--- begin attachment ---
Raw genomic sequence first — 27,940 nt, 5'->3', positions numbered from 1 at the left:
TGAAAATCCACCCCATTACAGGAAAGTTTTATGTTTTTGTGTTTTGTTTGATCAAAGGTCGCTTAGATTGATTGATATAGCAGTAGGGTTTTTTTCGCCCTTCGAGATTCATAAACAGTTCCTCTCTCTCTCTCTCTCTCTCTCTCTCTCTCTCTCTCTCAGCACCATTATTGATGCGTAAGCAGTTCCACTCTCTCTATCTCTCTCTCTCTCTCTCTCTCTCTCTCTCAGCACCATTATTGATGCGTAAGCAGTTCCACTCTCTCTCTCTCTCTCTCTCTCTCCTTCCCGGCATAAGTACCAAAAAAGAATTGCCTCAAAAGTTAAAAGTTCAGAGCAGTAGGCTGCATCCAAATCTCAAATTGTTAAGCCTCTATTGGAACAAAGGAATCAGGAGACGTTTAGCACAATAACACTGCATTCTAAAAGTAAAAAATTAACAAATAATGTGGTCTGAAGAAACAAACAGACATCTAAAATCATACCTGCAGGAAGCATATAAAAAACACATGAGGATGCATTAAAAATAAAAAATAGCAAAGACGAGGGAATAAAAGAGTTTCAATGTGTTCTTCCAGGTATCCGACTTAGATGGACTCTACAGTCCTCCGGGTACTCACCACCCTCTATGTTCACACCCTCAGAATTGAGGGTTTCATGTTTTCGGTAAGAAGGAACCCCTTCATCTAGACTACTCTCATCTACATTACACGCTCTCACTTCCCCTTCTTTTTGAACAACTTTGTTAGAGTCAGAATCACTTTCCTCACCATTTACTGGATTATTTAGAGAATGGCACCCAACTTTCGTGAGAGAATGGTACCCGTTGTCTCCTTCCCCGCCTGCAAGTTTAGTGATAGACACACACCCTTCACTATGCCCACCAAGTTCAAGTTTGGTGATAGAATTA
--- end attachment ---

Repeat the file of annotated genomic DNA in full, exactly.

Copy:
Raw genomic sequence first — 27,940 nt, 5'->3', positions numbered from 1 at the left:
TGAAAATCCACCCCATTACAGGAAAGTTTTATGTTTTTGTGTTTTGTTTGATCAAAGGTCGCTTAGATTGATTGATATAGCAGTAGGGTTTTTTTCGCCCTTCGAGATTCATAAACAGTTCCTCTCTCTCTCTCTCTCTCTCTCTCTCTCTCTCTCTCTCAGCACCATTATTGATGCGTAAGCAGTTCCACTCTCTCTATCTCTCTCTCTCTCTCTCTCTCTCTCTCTCAGCACCATTATTGATGCGTAAGCAGTTCCACTCTCTCTCTCTCTCTCTCTCTCTCCTTCCCGGCATAAGTACCAAAAAAGAATTGCCTCAAAAGTTAAAAGTTCAGAGCAGTAGGCTGCATCCAAATCTCAAATTGTTAAGCCTCTATTGGAACAAAGGAATCAGGAGACGTTTAGCACAATAACACTGCATTCTAAAAGTAAAAAATTAACAAATAATGTGGTCTGAAGAAACAAACAGACATCTAAAATCATACCTGCAGGAAGCATATAAAAAACACATGAGGATGCATTAAAAATAAAAAATAGCAAAGACGAGGGAATAAAAGAGTTTCAATGTGTTCTTCCAGGTATCCGACTTAGATGGACTCTACAGTCCTCCGGGTACTCACCACCCTCTATGTTCACACCCTCAGAATTGAGGGTTTCATGTTTTCGGTAAGAAGGAACCCCTTCATCTAGACTACTCTCATCTACATTACACGCTCTCACTTCCCCTTCTTTTTGAACAACTTTGTTAGAGTCAGAATCACTTTCCTCACCATTTACTGGATTATTTAGAGAATGGCACCCAACTTTCGTGAGAGAATGGTACCCGTTGTCTCCTTCCCCGCCTGCAAGTTTAGTGATAGACACACACCCTTCACTATGCCCACCAAGTTCAAGTTTGGTGATAGAATTA